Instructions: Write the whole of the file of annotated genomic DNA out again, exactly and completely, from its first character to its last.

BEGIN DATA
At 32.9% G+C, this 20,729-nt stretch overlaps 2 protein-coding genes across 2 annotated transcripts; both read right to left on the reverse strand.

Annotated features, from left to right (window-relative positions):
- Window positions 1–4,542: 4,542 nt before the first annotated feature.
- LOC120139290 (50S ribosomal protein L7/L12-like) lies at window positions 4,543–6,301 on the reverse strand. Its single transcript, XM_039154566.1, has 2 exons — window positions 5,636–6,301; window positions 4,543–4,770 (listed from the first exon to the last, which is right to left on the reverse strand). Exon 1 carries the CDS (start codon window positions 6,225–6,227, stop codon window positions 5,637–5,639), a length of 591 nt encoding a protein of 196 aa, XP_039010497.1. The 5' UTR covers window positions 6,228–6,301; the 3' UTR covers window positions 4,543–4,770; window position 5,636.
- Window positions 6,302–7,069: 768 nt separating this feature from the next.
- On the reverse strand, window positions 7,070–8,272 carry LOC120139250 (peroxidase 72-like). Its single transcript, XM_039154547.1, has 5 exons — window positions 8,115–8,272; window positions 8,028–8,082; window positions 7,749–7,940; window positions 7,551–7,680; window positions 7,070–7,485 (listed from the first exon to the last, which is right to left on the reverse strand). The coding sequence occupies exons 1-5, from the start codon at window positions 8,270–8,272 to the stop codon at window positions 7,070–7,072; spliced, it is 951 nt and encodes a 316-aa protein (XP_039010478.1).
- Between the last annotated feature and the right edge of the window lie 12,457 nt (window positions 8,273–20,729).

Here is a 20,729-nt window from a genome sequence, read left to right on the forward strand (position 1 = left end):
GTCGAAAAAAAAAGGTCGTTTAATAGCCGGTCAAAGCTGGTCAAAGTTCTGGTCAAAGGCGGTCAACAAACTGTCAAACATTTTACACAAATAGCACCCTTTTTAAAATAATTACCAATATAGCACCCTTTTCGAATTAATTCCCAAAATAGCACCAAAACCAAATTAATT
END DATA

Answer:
At 32.9% G+C, this 20,729-nt stretch overlaps 2 protein-coding genes across 2 annotated transcripts; both read right to left on the reverse strand.

Annotated features, from left to right (window-relative positions):
- Window positions 1–4,542: 4,542 nt before the first annotated feature.
- LOC120139290 (50S ribosomal protein L7/L12-like) lies at window positions 4,543–6,301 on the reverse strand. Its single transcript, XM_039154566.1, has 2 exons — window positions 5,636–6,301; window positions 4,543–4,770 (listed from the first exon to the last, which is right to left on the reverse strand). Exon 1 carries the CDS (start codon window positions 6,225–6,227, stop codon window positions 5,637–5,639), a length of 591 nt encoding a protein of 196 aa, XP_039010497.1. The 5' UTR covers window positions 6,228–6,301; the 3' UTR covers window positions 4,543–4,770; window position 5,636.
- Window positions 6,302–7,069: 768 nt separating this feature from the next.
- On the reverse strand, window positions 7,070–8,272 carry LOC120139250 (peroxidase 72-like). Its single transcript, XM_039154547.1, has 5 exons — window positions 8,115–8,272; window positions 8,028–8,082; window positions 7,749–7,940; window positions 7,551–7,680; window positions 7,070–7,485 (listed from the first exon to the last, which is right to left on the reverse strand). The coding sequence occupies exons 1-5, from the start codon at window positions 8,270–8,272 to the stop codon at window positions 7,070–7,072; spliced, it is 951 nt and encodes a 316-aa protein (XP_039010478.1).
- Between the last annotated feature and the right edge of the window lie 12,457 nt (window positions 8,273–20,729).

Here is a 20,729-nt window from a genome sequence, read left to right on the forward strand (position 1 = left end):
GTCGAAAAAAAAAGGTCGTTTAATAGCCGGTCAAAGCTGGTCAAAGTTCTGGTCAAAGGCGGTCAACAAACTGTCAAACATTTTACACAAATAGCACCCTTTTTAAAATAATTACCAATATAGCACCCTTTTCGAATTAATTCCCAAAATAGCACCAAAACCAAATTAATT